I bought the plant as a seedling from Dick Warren in 2004. I have never had much success with tiny plants out of flasks so I usually wait until I find some more mature plantlets. There are about 150 species of Dendrochilum, spread across Borneo, Sumatra and the Philippines. American botanist Oakes Ames described Ddc. longibulbum in 1912 but literature about the species seems very sparse. This species has been found growing in the Philippines at elevations between 1900 – 6000 ft on the slopes of volcanoes amongst thick moss on ledges and in rock crevices, receiving constant moisture from rain and mist. Hawkes does not mention this species, but he indicates that the genus requires intermediate to hot conditions. I find that my plant grows best amongst my Odontoglossums with a minimum temperature of 8 – 10°C being watered all year, so I guess the higher elevation is closer to its natural home. The species resents root disturbance, so as my plant grows it is “dropped on” to a larger pot of my standard bark/moss/perlite mix. Richard Baxter
An epiphytic species from the Philippines where it is said to grow in full sun. Mine doesn’t !!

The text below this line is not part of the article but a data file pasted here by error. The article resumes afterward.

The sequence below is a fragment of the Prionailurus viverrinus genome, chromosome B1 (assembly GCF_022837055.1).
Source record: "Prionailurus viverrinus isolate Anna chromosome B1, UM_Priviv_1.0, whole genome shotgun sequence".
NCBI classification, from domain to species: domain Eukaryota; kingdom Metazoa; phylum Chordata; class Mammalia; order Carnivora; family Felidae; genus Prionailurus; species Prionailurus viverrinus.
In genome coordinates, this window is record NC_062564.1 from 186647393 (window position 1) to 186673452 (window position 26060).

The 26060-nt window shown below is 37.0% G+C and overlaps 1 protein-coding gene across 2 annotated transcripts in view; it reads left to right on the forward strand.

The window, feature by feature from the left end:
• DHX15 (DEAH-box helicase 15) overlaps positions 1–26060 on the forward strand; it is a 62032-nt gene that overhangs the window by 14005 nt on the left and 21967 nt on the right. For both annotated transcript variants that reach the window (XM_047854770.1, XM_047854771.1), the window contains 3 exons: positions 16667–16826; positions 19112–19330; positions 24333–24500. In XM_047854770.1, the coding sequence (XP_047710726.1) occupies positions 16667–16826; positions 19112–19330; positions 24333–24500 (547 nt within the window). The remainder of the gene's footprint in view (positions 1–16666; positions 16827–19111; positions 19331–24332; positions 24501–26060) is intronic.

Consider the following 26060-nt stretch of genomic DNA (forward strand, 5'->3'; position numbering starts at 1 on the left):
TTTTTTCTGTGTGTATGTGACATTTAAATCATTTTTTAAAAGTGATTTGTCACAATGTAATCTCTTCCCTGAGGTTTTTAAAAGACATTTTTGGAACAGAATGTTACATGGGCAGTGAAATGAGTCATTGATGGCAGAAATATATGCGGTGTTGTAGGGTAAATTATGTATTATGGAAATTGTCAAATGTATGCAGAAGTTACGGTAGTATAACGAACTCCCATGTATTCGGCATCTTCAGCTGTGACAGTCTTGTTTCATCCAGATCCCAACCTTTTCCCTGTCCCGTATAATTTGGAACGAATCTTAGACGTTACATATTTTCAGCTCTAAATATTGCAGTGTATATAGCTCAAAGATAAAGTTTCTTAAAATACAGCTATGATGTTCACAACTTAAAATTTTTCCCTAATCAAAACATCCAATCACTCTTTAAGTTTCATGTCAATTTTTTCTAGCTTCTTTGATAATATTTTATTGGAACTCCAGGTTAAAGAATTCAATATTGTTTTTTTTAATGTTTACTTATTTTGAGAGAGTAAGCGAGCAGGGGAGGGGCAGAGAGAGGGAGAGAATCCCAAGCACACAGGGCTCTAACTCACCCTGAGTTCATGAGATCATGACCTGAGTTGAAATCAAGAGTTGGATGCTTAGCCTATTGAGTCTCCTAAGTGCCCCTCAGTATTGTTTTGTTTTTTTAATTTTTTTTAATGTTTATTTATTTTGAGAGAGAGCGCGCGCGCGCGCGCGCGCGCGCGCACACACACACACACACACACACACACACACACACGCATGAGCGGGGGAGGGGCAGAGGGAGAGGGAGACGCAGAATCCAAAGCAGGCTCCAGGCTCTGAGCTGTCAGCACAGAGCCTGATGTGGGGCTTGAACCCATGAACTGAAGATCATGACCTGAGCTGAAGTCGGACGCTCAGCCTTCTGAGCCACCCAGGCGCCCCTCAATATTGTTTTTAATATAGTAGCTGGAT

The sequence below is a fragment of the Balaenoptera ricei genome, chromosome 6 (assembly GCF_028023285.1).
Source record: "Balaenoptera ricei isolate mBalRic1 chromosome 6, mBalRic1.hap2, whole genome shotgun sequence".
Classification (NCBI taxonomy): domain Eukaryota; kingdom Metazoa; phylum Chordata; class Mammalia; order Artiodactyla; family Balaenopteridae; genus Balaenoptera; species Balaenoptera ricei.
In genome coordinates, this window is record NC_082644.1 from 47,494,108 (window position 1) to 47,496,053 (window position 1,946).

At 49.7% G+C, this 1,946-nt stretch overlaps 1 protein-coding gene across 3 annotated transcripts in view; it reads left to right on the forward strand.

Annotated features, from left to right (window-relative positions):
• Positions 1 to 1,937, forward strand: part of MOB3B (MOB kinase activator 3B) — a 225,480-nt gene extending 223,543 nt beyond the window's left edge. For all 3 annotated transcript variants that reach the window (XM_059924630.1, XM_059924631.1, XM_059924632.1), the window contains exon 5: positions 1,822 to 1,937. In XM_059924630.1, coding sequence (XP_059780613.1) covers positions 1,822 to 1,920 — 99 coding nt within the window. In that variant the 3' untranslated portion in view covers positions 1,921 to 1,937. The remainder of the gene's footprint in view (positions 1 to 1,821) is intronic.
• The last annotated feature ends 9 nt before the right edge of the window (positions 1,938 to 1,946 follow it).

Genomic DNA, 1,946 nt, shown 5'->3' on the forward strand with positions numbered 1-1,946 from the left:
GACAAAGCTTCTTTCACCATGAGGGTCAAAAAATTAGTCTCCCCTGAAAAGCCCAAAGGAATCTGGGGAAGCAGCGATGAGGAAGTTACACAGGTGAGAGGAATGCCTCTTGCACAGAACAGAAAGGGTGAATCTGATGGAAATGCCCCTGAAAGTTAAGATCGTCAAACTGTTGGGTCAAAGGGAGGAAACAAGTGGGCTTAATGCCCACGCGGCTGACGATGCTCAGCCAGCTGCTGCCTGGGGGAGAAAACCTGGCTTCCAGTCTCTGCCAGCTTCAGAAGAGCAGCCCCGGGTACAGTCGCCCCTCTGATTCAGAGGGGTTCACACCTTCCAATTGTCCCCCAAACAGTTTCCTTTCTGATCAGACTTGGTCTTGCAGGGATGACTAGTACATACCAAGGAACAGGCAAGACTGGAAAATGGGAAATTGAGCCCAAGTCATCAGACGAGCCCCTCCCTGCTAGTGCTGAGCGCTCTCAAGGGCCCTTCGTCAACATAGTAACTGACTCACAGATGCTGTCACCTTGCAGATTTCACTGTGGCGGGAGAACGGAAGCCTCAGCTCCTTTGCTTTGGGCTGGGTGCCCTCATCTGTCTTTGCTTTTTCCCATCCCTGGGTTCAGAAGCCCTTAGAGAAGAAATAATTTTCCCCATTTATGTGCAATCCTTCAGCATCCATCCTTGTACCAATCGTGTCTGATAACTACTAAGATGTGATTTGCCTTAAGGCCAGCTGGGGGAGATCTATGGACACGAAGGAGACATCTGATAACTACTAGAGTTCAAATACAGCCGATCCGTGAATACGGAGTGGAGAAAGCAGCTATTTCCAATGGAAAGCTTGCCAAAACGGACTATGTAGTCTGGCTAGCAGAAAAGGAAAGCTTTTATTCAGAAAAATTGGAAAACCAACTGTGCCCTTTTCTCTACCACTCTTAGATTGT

I bought the plant in 2008 from Richard Warren (Equitorial Plants) as a very young plant/seedling. Perhaps, more by accident than design, I seem to have found a spot in the greenhouse which suits it as it has just grown and grown steadily. It is on the bench on the north side of the greenhouse in a quite densely packed group of plants thus being a little shady. Further shading is provided by a couple of largish plants hanging to the front of it. So – definitely not in full sun. Minimum temperature is around 56F. Routine watering and feeding (every second watering) using anything I have at the time – Akerne Rain Mix, Tomarite, Phostrogen etc. It seems happy enough with whatever it gets.
It was repotted as recently as August of this year in a bark/large perlite/foam mix so it is pleasing that it has flowered so well, so soon afterwards. It has something like 30 spikes with say 100 flowers per spike. Whilst the individual flowers are not particularly outstanding, the number of spikes with the number of flowers per spike make it a quite impressive plant. Brian Woodwar